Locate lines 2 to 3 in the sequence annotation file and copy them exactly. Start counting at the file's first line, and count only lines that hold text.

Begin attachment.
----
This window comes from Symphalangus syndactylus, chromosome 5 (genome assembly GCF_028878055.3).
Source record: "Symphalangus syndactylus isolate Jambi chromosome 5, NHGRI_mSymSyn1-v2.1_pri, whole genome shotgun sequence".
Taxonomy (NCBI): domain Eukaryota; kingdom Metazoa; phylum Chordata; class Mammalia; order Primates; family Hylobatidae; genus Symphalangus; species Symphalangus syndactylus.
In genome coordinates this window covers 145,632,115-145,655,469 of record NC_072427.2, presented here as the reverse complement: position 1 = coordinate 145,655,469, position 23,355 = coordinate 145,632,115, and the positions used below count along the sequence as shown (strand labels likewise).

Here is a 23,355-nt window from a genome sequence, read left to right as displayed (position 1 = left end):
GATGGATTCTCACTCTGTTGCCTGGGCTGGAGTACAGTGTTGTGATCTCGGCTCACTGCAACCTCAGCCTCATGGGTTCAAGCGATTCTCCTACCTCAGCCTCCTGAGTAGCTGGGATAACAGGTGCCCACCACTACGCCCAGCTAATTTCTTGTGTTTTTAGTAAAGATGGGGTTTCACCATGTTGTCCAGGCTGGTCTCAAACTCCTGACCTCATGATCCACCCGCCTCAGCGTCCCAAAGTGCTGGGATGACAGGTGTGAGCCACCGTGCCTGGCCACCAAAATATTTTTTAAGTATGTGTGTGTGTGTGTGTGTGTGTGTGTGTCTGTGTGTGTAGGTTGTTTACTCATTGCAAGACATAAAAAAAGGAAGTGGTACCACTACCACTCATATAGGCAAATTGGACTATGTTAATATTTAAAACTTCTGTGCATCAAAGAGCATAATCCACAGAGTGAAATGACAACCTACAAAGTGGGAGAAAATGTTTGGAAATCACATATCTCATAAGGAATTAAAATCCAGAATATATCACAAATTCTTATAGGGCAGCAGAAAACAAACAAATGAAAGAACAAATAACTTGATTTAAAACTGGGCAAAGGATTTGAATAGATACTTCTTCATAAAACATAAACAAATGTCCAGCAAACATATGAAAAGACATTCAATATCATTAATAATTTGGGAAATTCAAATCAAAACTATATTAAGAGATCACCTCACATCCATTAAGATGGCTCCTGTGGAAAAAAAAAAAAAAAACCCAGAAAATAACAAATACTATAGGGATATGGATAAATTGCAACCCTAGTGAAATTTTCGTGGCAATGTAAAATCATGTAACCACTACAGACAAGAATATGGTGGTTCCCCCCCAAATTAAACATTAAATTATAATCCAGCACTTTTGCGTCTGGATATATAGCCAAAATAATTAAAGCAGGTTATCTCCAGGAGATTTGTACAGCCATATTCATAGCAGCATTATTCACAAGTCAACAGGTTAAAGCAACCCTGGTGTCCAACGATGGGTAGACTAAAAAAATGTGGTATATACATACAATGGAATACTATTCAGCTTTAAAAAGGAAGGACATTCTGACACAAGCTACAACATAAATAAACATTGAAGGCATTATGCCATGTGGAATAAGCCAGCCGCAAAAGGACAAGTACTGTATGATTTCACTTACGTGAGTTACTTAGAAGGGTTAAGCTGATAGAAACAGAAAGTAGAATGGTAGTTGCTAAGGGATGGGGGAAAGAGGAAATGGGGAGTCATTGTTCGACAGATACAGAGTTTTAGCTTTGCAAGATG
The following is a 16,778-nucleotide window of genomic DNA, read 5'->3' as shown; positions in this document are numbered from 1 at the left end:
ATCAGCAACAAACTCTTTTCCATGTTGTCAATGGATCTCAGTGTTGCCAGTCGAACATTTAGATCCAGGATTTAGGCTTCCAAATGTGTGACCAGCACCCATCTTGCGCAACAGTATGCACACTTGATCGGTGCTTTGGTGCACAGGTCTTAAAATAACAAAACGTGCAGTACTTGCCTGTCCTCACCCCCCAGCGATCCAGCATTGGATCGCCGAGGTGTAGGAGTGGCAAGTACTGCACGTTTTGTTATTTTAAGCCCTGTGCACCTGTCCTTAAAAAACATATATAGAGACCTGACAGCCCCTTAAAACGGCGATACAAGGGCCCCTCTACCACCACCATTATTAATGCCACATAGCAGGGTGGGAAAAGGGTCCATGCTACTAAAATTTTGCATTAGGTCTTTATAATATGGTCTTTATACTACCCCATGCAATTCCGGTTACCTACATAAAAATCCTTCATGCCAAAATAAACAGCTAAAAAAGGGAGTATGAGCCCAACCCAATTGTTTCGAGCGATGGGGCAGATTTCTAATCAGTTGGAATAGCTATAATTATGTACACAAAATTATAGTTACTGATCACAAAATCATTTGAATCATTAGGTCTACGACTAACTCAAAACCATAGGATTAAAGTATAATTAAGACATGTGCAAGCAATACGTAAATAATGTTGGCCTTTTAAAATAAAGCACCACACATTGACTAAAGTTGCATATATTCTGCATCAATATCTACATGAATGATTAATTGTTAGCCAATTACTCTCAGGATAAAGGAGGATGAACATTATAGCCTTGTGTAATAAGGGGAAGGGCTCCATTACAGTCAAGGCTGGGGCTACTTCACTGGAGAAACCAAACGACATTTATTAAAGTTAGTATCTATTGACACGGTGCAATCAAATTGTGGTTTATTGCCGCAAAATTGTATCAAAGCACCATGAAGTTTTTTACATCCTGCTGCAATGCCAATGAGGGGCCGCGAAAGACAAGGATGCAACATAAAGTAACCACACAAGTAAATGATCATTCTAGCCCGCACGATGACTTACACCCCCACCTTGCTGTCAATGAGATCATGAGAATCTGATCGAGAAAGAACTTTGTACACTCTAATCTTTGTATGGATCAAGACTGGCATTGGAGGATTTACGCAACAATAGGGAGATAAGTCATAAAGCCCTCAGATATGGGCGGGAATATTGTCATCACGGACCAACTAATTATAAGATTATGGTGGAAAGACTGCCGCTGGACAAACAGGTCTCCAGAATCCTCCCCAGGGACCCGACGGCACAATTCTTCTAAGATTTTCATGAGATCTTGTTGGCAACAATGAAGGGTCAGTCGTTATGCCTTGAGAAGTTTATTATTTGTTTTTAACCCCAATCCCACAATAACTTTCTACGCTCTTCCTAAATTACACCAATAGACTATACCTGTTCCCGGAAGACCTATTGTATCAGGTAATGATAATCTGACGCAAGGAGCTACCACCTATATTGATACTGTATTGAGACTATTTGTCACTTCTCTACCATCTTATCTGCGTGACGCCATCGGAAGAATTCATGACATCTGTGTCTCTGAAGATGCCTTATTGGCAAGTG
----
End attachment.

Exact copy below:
Source record: "Symphalangus syndactylus isolate Jambi chromosome 5, NHGRI_mSymSyn1-v2.1_pri, whole genome shotgun sequence".
Taxonomy (NCBI): domain Eukaryota; kingdom Metazoa; phylum Chordata; class Mammalia; order Primates; family Hylobatidae; genus Symphalangus; species Symphalangus syndactylus.